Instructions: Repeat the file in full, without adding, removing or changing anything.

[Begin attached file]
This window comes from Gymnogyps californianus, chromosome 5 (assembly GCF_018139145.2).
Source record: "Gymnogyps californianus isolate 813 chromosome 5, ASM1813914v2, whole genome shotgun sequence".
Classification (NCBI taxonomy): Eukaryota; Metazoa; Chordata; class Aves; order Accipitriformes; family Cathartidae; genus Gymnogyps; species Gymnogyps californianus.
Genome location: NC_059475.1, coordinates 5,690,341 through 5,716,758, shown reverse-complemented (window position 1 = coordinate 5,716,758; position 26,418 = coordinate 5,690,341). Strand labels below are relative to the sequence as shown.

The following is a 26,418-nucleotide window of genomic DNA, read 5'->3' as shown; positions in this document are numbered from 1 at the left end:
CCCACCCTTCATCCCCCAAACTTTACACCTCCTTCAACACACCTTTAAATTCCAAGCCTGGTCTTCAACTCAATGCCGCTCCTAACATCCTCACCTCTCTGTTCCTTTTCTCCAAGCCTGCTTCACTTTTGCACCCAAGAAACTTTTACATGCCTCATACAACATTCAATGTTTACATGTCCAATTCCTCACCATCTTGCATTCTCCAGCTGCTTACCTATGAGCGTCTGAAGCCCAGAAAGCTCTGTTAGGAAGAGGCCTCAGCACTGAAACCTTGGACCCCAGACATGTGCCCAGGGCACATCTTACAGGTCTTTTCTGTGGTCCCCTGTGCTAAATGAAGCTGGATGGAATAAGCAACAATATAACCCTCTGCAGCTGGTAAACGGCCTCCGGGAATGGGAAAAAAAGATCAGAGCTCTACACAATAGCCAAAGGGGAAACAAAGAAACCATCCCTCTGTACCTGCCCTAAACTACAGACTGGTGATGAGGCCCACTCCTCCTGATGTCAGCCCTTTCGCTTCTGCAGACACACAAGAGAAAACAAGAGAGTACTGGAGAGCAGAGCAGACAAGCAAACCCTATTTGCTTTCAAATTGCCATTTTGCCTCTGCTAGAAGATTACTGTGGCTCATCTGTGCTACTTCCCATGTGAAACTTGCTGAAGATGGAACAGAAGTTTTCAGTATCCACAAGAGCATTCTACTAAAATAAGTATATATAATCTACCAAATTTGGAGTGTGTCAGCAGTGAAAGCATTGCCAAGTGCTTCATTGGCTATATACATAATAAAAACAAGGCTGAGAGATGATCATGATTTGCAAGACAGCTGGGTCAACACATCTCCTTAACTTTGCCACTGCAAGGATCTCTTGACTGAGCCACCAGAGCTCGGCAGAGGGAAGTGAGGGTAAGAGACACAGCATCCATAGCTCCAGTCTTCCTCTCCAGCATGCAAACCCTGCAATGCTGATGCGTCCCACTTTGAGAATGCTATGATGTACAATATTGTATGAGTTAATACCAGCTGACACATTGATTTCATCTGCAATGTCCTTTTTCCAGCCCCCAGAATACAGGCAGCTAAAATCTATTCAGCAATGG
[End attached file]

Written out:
This window comes from Gymnogyps californianus, chromosome 5 (assembly GCF_018139145.2).
Source record: "Gymnogyps californianus isolate 813 chromosome 5, ASM1813914v2, whole genome shotgun sequence".
Classification (NCBI taxonomy): Eukaryota; Metazoa; Chordata; class Aves; order Accipitriformes; family Cathartidae; genus Gymnogyps; species Gymnogyps californianus.
Genome location: NC_059475.1, coordinates 5,690,341 through 5,716,758, shown reverse-complemented (window position 1 = coordinate 5,716,758; position 26,418 = coordinate 5,690,341). Strand labels below are relative to the sequence as shown.

The following is a 26,418-nucleotide window of genomic DNA, read 5'->3' as shown; positions in this document are numbered from 1 at the left end:
CCCACCCTTCATCCCCCAAACTTTACACCTCCTTCAACACACCTTTAAATTCCAAGCCTGGTCTTCAACTCAATGCCGCTCCTAACATCCTCACCTCTCTGTTCCTTTTCTCCAAGCCTGCTTCACTTTTGCACCCAAGAAACTTTTACATGCCTCATACAACATTCAATGTTTACATGTCCAATTCCTCACCATCTTGCATTCTCCAGCTGCTTACCTATGAGCGTCTGAAGCCCAGAAAGCTCTGTTAGGAAGAGGCCTCAGCACTGAAACCTTGGACCCCAGACATGTGCCCAGGGCACATCTTACAGGTCTTTTCTGTGGTCCCCTGTGCTAAATGAAGCTGGATGGAATAAGCAACAATATAACCCTCTGCAGCTGGTAAACGGCCTCCGGGAATGGGAAAAAAAGATCAGAGCTCTACACAATAGCCAAAGGGGAAACAAAGAAACCATCCCTCTGTACCTGCCCTAAACTACAGACTGGTGATGAGGCCCACTCCTCCTGATGTCAGCCCTTTCGCTTCTGCAGACACACAAGAGAAAACAAGAGAGTACTGGAGAGCAGAGCAGACAAGCAAACCCTATTTGCTTTCAAATTGCCATTTTGCCTCTGCTAGAAGATTACTGTGGCTCATCTGTGCTACTTCCCATGTGAAACTTGCTGAAGATGGAACAGAAGTTTTCAGTATCCACAAGAGCATTCTACTAAAATAAGTATATATAATCTACCAAATTTGGAGTGTGTCAGCAGTGAAAGCATTGCCAAGTGCTTCATTGGCTATATACATAATAAAAACAAGGCTGAGAGATGATCATGATTTGCAAGACAGCTGGGTCAACACATCTCCTTAACTTTGCCACTGCAAGGATCTCTTGACTGAGCCACCAGAGCTCGGCAGAGGGAAGTGAGGGTAAGAGACACAGCATCCATAGCTCCAGTCTTCCTCTCCAGCATGCAAACCCTGCAATGCTGATGCGTCCCACTTTGAGAATGCTATGATGTACAATATTGTATGAGTTAATACCAGCTGACACATTGATTTCATCTGCAATGTCCTTTTTCCAGCCCCCAGAATACAGGCAGCTAAAATCTATTCAGCAATGG